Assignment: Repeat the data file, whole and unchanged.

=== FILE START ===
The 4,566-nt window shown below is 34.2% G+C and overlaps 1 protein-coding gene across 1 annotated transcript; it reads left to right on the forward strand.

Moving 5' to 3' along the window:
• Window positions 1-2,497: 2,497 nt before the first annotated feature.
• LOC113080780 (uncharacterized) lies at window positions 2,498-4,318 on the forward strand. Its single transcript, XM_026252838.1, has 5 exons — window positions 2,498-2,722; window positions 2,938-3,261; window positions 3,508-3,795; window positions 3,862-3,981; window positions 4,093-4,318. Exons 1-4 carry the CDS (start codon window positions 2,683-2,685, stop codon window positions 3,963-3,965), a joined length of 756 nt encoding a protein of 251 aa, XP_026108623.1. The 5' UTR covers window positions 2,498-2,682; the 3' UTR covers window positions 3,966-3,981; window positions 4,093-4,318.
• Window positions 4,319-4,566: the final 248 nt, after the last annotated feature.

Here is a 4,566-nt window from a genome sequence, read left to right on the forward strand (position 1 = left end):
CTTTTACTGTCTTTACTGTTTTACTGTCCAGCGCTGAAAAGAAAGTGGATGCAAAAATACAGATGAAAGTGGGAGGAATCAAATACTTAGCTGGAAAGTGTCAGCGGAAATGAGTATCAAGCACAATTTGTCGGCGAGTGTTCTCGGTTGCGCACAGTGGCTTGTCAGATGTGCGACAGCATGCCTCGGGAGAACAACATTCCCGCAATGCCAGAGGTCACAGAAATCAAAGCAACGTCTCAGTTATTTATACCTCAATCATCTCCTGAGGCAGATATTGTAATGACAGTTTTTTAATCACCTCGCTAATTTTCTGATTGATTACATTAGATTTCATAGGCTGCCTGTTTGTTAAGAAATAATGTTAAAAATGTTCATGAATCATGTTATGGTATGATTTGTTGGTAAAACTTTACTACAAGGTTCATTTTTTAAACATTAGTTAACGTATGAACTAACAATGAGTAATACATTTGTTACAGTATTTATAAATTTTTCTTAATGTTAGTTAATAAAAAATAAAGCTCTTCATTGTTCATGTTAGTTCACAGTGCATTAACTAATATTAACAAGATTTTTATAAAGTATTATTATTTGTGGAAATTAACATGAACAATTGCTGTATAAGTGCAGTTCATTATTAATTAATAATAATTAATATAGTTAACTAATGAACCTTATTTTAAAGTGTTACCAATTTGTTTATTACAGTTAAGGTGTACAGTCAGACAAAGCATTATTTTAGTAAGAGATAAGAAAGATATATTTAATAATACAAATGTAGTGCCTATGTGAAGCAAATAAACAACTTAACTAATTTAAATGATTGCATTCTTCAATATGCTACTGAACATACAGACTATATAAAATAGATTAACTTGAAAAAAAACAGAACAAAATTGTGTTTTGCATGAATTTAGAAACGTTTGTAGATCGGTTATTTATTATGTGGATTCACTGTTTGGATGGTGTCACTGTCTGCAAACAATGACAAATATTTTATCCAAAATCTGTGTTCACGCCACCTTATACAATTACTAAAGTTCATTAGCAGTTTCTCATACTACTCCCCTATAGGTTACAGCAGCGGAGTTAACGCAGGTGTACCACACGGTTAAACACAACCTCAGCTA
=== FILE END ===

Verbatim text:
The 4,566-nt window shown below is 34.2% G+C and overlaps 1 protein-coding gene across 1 annotated transcript; it reads left to right on the forward strand.

Moving 5' to 3' along the window:
• Window positions 1-2,497: 2,497 nt before the first annotated feature.
• LOC113080780 (uncharacterized) lies at window positions 2,498-4,318 on the forward strand. Its single transcript, XM_026252838.1, has 5 exons — window positions 2,498-2,722; window positions 2,938-3,261; window positions 3,508-3,795; window positions 3,862-3,981; window positions 4,093-4,318. Exons 1-4 carry the CDS (start codon window positions 2,683-2,685, stop codon window positions 3,963-3,965), a joined length of 756 nt encoding a protein of 251 aa, XP_026108623.1. The 5' UTR covers window positions 2,498-2,682; the 3' UTR covers window positions 3,966-3,981; window positions 4,093-4,318.
• Window positions 4,319-4,566: the final 248 nt, after the last annotated feature.

Here is a 4,566-nt window from a genome sequence, read left to right on the forward strand (position 1 = left end):
CTTTTACTGTCTTTACTGTTTTACTGTCCAGCGCTGAAAAGAAAGTGGATGCAAAAATACAGATGAAAGTGGGAGGAATCAAATACTTAGCTGGAAAGTGTCAGCGGAAATGAGTATCAAGCACAATTTGTCGGCGAGTGTTCTCGGTTGCGCACAGTGGCTTGTCAGATGTGCGACAGCATGCCTCGGGAGAACAACATTCCCGCAATGCCAGAGGTCACAGAAATCAAAGCAACGTCTCAGTTATTTATACCTCAATCATCTCCTGAGGCAGATATTGTAATGACAGTTTTTTAATCACCTCGCTAATTTTCTGATTGATTACATTAGATTTCATAGGCTGCCTGTTTGTTAAGAAATAATGTTAAAAATGTTCATGAATCATGTTATGGTATGATTTGTTGGTAAAACTTTACTACAAGGTTCATTTTTTAAACATTAGTTAACGTATGAACTAACAATGAGTAATACATTTGTTACAGTATTTATAAATTTTTCTTAATGTTAGTTAATAAAAAATAAAGCTCTTCATTGTTCATGTTAGTTCACAGTGCATTAACTAATATTAACAAGATTTTTATAAAGTATTATTATTTGTGGAAATTAACATGAACAATTGCTGTATAAGTGCAGTTCATTATTAATTAATAATAATTAATATAGTTAACTAATGAACCTTATTTTAAAGTGTTACCAATTTGTTTATTACAGTTAAGGTGTACAGTCAGACAAAGCATTATTTTAGTAAGAGATAAGAAAGATATATTTAATAATACAAATGTAGTGCCTATGTGAAGCAAATAAACAACTTAACTAATTTAAATGATTGCATTCTTCAATATGCTACTGAACATACAGACTATATAAAATAGATTAACTTGAAAAAAAACAGAACAAAATTGTGTTTTGCATGAATTTAGAAACGTTTGTAGATCGGTTATTTATTATGTGGATTCACTGTTTGGATGGTGTCACTGTCTGCAAACAATGACAAATATTTTATCCAAAATCTGTGTTCACGCCACCTTATACAATTACTAAAGTTCATTAGCAGTTTCTCATACTACTCCCCTATAGGTTACAGCAGCGGAGTTAACGCAGGTGTACCACACGGTTAAACACAACCTCAGCTA